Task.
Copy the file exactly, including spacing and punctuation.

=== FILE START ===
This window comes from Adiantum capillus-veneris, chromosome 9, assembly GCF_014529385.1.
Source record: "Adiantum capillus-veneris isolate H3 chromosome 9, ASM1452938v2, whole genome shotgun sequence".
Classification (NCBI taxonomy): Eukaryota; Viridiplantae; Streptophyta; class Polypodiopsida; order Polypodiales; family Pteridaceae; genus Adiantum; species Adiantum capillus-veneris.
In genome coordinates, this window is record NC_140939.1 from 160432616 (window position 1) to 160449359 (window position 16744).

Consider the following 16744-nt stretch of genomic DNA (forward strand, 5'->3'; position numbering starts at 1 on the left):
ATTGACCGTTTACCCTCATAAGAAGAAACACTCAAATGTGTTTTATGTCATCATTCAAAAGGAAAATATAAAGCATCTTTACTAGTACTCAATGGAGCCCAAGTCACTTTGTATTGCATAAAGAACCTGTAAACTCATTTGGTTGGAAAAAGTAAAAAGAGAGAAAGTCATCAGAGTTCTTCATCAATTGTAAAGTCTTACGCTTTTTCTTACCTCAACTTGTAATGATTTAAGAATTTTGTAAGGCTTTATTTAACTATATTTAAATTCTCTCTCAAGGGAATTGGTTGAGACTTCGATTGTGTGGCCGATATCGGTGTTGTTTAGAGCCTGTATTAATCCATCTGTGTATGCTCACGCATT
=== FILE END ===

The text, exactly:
This window comes from Adiantum capillus-veneris, chromosome 9, assembly GCF_014529385.1.
Source record: "Adiantum capillus-veneris isolate H3 chromosome 9, ASM1452938v2, whole genome shotgun sequence".
Classification (NCBI taxonomy): Eukaryota; Viridiplantae; Streptophyta; class Polypodiopsida; order Polypodiales; family Pteridaceae; genus Adiantum; species Adiantum capillus-veneris.
In genome coordinates, this window is record NC_140939.1 from 160432616 (window position 1) to 160449359 (window position 16744).

Consider the following 16744-nt stretch of genomic DNA (forward strand, 5'->3'; position numbering starts at 1 on the left):
ATTGACCGTTTACCCTCATAAGAAGAAACACTCAAATGTGTTTTATGTCATCATTCAAAAGGAAAATATAAAGCATCTTTACTAGTACTCAATGGAGCCCAAGTCACTTTGTATTGCATAAAGAACCTGTAAACTCATTTGGTTGGAAAAAGTAAAAAGAGAGAAAGTCATCAGAGTTCTTCATCAATTGTAAAGTCTTACGCTTTTTCTTACCTCAACTTGTAATGATTTAAGAATTTTGTAAGGCTTTATTTAACTATATTTAAATTCTCTCTCAAGGGAATTGGTTGAGACTTCGATTGTGTGGCCGATATCGGTGTTGTTTAGAGCCTGTATTAATCCATCTGTGTATGCTCACGCATT